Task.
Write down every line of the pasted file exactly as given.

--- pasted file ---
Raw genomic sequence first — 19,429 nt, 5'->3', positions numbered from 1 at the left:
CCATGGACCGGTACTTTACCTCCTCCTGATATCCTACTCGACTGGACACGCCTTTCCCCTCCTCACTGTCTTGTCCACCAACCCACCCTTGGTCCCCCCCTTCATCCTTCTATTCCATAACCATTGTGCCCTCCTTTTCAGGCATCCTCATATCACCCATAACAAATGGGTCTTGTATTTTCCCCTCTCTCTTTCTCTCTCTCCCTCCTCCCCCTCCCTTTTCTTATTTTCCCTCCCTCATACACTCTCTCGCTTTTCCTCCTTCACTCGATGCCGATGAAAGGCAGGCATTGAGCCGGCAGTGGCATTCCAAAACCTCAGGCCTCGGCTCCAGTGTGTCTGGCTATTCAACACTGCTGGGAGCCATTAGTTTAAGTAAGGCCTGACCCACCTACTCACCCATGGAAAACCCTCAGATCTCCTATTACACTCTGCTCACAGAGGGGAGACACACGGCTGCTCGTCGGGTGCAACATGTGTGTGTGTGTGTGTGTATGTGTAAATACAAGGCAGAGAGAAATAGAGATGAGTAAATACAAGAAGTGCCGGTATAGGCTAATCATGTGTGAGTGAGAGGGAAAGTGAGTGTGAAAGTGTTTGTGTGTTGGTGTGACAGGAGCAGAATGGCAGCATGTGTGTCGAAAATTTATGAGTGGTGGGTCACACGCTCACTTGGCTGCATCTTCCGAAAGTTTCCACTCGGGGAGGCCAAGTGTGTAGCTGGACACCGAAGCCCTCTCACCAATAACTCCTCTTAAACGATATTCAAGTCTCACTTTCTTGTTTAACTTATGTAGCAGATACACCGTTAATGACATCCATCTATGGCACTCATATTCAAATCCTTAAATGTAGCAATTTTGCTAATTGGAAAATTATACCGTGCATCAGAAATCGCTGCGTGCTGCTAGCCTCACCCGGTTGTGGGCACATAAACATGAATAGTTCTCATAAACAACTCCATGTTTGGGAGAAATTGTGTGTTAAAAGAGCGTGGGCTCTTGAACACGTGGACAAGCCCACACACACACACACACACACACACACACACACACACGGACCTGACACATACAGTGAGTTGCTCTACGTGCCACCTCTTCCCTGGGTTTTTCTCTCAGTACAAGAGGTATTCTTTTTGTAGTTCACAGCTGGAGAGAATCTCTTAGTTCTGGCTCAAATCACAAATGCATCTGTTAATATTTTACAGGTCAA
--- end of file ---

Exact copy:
Raw genomic sequence first — 19,429 nt, 5'->3', positions numbered from 1 at the left:
CCATGGACCGGTACTTTACCTCCTCCTGATATCCTACTCGACTGGACACGCCTTTCCCCTCCTCACTGTCTTGTCCACCAACCCACCCTTGGTCCCCCCCTTCATCCTTCTATTCCATAACCATTGTGCCCTCCTTTTCAGGCATCCTCATATCACCCATAACAAATGGGTCTTGTATTTTCCCCTCTCTCTTTCTCTCTCTCCCTCCTCCCCCTCCCTTTTCTTATTTTCCCTCCCTCATACACTCTCTCGCTTTTCCTCCTTCACTCGATGCCGATGAAAGGCAGGCATTGAGCCGGCAGTGGCATTCCAAAACCTCAGGCCTCGGCTCCAGTGTGTCTGGCTATTCAACACTGCTGGGAGCCATTAGTTTAAGTAAGGCCTGACCCACCTACTCACCCATGGAAAACCCTCAGATCTCCTATTACACTCTGCTCACAGAGGGGAGACACACGGCTGCTCGTCGGGTGCAACATGTGTGTGTGTGTGTGTGTATGTGTAAATACAAGGCAGAGAGAAATAGAGATGAGTAAATACAAGAAGTGCCGGTATAGGCTAATCATGTGTGAGTGAGAGGGAAAGTGAGTGTGAAAGTGTTTGTGTGTTGGTGTGACAGGAGCAGAATGGCAGCATGTGTGTCGAAAATTTATGAGTGGTGGGTCACACGCTCACTTGGCTGCATCTTCCGAAAGTTTCCACTCGGGGAGGCCAAGTGTGTAGCTGGACACCGAAGCCCTCTCACCAATAACTCCTCTTAAACGATATTCAAGTCTCACTTTCTTGTTTAACTTATGTAGCAGATACACCGTTAATGACATCCATCTATGGCACTCATATTCAAATCCTTAAATGTAGCAATTTTGCTAATTGGAAAATTATACCGTGCATCAGAAATCGCTGCGTGCTGCTAGCCTCACCCGGTTGTGGGCACATAAACATGAATAGTTCTCATAAACAACTCCATGTTTGGGAGAAATTGTGTGTTAAAAGAGCGTGGGCTCTTGAACACGTGGACAAGCCCACACACACACACACACACACACACACACACACACACGGACCTGACACATACAGTGAGTTGCTCTACGTGCCACCTCTTCCCTGGGTTTTTCTCTCAGTACAAGAGGTATTCTTTTTGTAGTTCACAGCTGGAGAGAATCTCTTAGTTCTGGCTCAAATCACAAATGCATCTGTTAATATTTTACAGGTCAA